In my opinion, Crister's book, RTCD, should be read after Game coding complete. I have the 2nd edition of Mike's book, and it seemed to hit a lot of things at an introductory level. RTCD on the other hand, I would say is more technical, and it's a can of worms that you may not want to eat just yet.

 

Jason's book is probably one of the best bang for your buck books with a price tag in that range, but works best if you've been exposed to the concepts ahead of time, perhaps in an earlier project from GCC.




#5233582 Engine design, global interfaces

Posted by on 08 June 2015 - 12:34 PM

This all falls in line with my existing outlook, but I'm a little surprised to hear the static class method derided as "Another pointless abstraction."  I've read L. Spiro's blog post about her engine design, and that's the method she seems to have gone with.  Her reasoning seems sound, although a lot of it could be emulated by just using global functions in a namespace.

Perhaps L.Spiro should put an "about me" on HIS webpage, as it is not the first time I've seen this mistake.

 

http://l-spiro.deviantart.com/art/Japanese-Model-WIP-1-82010882




#5212807 How do I know if I'm an intermediateprogramming level?

Posted by on 24 February 2015 - 06:02 PM

I'm not sure there is a line in the sand anywhere, but IMHO if you are asking, then you are likely not. I do not see any mention of templates, or the std::lib, which are quite within the range of what I would consider "intermediate" programming in c++. I've been working with c++ for a long time(longer than i care to even admit sometimes) and pascal and basic before that, and I still consider myself quite a "beginner" in regards to programming as a whole. My advice, don't give it a second thought, go out and write more code.




#5205575 c++ Heap corruption w/ std::vector

Posted by on 20 January 2015 - 11:31 AM

BitMaster hit the nail on the head. A typo from my fat fingers:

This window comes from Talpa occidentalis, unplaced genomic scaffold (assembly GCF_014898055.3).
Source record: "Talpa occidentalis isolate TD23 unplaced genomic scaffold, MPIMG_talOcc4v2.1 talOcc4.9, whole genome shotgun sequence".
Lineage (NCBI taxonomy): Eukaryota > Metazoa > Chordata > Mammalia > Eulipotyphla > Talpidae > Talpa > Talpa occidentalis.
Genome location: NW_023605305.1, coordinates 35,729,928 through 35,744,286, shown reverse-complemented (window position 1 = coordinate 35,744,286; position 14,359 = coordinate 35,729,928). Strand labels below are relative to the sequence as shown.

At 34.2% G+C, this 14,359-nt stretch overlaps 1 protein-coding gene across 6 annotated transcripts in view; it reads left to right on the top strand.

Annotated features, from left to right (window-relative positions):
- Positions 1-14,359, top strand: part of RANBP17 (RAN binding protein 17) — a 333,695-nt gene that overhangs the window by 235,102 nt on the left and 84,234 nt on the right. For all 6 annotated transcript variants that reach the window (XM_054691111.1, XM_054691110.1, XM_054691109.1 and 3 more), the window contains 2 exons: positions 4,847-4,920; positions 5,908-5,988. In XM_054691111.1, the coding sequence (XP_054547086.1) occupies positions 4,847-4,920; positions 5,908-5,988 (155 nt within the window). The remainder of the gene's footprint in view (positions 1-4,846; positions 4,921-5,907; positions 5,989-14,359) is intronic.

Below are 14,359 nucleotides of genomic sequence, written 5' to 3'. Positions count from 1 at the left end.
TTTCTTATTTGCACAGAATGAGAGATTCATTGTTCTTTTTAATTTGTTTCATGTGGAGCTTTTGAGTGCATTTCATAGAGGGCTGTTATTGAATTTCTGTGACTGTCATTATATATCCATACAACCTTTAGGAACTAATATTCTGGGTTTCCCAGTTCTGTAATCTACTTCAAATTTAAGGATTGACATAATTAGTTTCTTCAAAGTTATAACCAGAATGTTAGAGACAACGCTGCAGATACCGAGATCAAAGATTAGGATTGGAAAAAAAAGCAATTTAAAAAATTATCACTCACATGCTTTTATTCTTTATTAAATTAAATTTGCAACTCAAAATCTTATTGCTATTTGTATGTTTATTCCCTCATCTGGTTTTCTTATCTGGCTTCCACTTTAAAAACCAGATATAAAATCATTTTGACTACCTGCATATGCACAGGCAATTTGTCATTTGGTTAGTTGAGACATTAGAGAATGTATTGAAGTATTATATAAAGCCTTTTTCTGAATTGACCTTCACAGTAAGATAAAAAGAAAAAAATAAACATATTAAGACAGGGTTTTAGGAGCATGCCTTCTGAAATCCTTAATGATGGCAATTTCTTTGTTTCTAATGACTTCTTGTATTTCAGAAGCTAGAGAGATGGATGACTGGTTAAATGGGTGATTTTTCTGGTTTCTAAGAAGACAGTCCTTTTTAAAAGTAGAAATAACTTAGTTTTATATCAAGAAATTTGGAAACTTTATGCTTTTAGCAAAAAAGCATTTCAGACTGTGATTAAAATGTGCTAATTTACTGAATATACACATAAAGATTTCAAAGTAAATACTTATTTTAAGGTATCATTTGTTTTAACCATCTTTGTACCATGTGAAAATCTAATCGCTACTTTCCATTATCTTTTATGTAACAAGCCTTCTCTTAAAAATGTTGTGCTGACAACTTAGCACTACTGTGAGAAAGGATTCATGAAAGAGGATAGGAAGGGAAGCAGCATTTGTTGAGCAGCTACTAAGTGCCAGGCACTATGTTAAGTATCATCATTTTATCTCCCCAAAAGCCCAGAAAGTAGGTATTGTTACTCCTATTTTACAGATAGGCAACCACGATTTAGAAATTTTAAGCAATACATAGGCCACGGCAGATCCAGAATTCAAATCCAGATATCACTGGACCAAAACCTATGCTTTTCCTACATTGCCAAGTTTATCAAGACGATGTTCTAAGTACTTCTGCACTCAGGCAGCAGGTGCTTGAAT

pUVs[16] = Vector2(  0,  0 ); // Top Quad
pUVs[17] = Vector2(  0,  1 );
pUVs[18] = Vector2(  1,  0 );
pUVs[29] = Vector2(  1,  1 ); // whoops

Thanks all for the suggestions, Bregma, you pointing out that the existing code was fine, led me back to the previous 2 replies. This was in a debug build so i did have access to debugging features but as this was a new situation for me i was not sure what to look for.

 

 

HEAP: Free Heap block f6d48 modified at f6d58 after it was freed

The error visual studio 2010 gave me pointed to the location in the heap, but different runs always pointed to different locations. Is there a way i could have found out what line of code allocated what chunk of memory after the fact? Or would i have had to watch each allocation in turn and then use the address given to figure out the offending code? I'm still quite unfamiliar with a lot of the debugging functionality in visual studio




#5205563 c++ Heap corruption w/ std::vector

Posted by on 20 January 2015 - 10:07 AM

Thanks for taking the time to read this. I'm using a mesh object that contains std::vectors for vertex and index data.

class Mesh2
{
// snipped for brevity
    std::vector<unsigned short>        indices;

}

void Mesh2::AddFace(unsigned short _i1,unsigned short _i2, unsigned short _i3) {
    
    indices.push_back(_i1);
    indices.push_back(_i2);
    indices.push_back(_i3);

}

The above functions reside in a static lib that contains all rendering code, linked to the main executable. Below are functions in the .Exe.

// In main()

Mesh2 cube;
GenerateCube(&cube,true,true);

and the function GenerateCube

GenerateCube(Mesh2* mesh, bool bGenNorms, bool bGenTangents)

{
 // at some point
 mesh->AddFace(0,1,2);

//.. and so on
}

The issue is as soon as mesh.indices has to resize past 10(it's default size) I get a heap corruption. I'm not sure what must be done to rectify this. If anyone has a good link or can spare 5 minutes for a thorough explanation it would be much appreciated. Everything I've pulled up on google so far has to do with crossing DLL boundaries which I'm not doing, but might be happening behind the scenes in the std::vector. I'm heading back to google for now.




#5204761 Vertex Declaration failure

Posted by on 16 January 2015 - 01:22 PM

I'm by no means confident in my answer, but am going to hazard a guess, since the usage of PositionT  disables vertex processing, that it is not designed to work with multiple streams. Have you verified that the multiple streams are available? Are the usages you requested available on your card? Have you been able to multiple streams with  untransformed positions successfully?